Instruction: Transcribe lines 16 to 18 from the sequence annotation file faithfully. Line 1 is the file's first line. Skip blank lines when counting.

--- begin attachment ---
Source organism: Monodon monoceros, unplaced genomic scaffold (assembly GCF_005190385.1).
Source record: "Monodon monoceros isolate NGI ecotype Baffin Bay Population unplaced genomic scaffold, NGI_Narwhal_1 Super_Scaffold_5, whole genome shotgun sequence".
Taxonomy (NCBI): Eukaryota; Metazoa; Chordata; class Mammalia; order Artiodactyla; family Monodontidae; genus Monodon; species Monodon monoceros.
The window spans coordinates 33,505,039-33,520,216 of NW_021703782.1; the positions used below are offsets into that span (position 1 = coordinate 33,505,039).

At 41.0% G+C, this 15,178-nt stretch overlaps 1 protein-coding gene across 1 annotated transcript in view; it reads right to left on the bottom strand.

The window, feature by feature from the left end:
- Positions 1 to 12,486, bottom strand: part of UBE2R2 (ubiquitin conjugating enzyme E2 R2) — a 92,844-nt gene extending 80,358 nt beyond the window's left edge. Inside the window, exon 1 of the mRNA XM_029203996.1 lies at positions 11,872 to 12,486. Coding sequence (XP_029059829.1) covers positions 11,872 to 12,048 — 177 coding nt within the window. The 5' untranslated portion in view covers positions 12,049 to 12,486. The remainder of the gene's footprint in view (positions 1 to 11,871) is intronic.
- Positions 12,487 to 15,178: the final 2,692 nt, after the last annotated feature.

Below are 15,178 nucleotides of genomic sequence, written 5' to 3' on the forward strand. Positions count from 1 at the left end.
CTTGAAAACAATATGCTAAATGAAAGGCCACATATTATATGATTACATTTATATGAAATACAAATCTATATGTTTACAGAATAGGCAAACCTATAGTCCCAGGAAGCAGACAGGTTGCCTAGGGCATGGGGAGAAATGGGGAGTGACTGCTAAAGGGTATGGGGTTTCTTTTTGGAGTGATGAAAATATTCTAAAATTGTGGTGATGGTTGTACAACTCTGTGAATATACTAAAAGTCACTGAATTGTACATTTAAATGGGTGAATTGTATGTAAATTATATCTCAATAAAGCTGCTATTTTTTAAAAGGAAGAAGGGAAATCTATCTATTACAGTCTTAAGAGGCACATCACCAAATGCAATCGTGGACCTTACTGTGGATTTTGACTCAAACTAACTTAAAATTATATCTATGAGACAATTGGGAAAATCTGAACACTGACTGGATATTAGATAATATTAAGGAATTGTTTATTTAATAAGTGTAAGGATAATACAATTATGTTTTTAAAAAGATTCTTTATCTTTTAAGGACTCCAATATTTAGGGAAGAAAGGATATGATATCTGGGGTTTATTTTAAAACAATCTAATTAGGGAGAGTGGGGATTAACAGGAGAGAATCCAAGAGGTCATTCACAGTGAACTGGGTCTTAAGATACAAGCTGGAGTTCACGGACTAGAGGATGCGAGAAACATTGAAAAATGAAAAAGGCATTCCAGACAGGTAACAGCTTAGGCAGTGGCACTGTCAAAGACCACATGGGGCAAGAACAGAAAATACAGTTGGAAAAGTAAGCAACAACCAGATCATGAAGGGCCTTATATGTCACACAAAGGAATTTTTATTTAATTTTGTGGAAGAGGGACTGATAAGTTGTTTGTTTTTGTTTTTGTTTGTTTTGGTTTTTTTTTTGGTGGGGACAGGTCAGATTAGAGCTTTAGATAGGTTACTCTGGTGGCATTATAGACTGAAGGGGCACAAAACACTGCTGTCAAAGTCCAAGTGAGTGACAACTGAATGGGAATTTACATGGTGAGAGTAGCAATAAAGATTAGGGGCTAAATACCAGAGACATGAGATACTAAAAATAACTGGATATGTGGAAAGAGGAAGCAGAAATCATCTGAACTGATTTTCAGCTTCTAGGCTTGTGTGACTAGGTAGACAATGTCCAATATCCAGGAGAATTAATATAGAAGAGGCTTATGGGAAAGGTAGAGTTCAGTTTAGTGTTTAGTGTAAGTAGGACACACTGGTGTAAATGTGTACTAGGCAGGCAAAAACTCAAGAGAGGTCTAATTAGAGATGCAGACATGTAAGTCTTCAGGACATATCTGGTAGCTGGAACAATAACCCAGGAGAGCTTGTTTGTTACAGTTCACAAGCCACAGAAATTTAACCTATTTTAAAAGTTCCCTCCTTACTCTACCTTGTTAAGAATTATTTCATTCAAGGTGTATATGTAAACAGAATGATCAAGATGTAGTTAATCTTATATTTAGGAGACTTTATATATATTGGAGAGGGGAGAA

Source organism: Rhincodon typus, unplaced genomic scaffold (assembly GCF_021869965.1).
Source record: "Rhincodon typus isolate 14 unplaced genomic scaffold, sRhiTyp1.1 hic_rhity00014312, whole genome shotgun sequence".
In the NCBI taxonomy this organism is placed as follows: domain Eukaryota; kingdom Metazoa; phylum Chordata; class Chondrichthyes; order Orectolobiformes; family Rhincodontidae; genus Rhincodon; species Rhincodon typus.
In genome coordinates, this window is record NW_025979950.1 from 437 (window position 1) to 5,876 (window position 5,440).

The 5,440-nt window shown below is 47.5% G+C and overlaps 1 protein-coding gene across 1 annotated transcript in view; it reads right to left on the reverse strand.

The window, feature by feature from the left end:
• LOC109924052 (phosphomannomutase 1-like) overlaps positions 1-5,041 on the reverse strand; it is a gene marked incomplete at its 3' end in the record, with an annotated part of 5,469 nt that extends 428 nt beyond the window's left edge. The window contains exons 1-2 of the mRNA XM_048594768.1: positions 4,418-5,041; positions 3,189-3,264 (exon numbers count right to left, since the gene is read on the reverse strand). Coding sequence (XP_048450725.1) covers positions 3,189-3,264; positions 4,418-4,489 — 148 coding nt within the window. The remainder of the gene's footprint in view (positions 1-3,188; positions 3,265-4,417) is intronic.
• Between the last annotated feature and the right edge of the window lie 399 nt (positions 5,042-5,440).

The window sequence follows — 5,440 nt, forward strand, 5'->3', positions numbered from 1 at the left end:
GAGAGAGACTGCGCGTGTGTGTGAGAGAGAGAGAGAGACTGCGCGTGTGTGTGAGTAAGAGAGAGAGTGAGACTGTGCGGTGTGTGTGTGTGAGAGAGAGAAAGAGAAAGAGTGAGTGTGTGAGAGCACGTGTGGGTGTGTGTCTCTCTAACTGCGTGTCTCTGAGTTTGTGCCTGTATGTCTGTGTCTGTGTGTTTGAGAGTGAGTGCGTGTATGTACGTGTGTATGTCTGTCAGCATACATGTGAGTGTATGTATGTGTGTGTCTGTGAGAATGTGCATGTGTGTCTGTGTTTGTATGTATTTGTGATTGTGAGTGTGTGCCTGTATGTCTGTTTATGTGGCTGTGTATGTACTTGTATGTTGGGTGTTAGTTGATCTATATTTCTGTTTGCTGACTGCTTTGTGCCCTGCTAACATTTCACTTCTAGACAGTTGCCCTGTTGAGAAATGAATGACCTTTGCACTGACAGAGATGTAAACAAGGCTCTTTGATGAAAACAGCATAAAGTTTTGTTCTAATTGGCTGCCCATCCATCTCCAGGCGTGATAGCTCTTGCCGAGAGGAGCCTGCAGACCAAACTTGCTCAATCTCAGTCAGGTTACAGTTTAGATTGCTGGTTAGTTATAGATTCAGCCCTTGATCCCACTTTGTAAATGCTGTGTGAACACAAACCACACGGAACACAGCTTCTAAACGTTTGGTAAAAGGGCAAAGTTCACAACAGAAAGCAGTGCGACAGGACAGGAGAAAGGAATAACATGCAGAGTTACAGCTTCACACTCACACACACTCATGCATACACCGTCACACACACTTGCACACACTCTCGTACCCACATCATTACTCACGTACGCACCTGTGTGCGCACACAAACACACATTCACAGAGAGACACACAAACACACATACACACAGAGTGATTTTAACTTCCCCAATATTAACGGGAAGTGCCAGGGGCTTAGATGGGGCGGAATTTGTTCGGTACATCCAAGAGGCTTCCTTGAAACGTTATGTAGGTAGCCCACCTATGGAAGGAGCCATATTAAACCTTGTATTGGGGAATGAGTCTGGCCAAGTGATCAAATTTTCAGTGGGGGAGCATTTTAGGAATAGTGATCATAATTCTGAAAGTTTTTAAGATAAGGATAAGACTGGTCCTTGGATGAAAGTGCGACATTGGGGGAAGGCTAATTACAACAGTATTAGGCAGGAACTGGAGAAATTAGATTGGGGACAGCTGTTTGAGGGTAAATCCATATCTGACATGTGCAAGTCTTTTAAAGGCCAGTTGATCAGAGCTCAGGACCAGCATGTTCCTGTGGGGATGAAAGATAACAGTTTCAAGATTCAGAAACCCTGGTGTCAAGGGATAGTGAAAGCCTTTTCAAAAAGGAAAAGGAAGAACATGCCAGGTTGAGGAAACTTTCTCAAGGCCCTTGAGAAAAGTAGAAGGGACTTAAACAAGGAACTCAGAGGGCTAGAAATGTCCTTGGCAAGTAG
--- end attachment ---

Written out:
The window, feature by feature from the left end:
• LOC109924052 (phosphomannomutase 1-like) overlaps positions 1-5,041 on the reverse strand; it is a gene marked incomplete at its 3' end in the record, with an annotated part of 5,469 nt that extends 428 nt beyond the window's left edge. The window contains exons 1-2 of the mRNA XM_048594768.1: positions 4,418-5,041; positions 3,189-3,264 (exon numbers count right to left, since the gene is read on the reverse strand). Coding sequence (XP_048450725.1) covers positions 3,189-3,264; positions 4,418-4,489 — 148 coding nt within the window. The remainder of the gene's footprint in view (positions 1-3,188; positions 3,265-4,417) is intronic.
• Between the last annotated feature and the right edge of the window lie 399 nt (positions 5,042-5,440).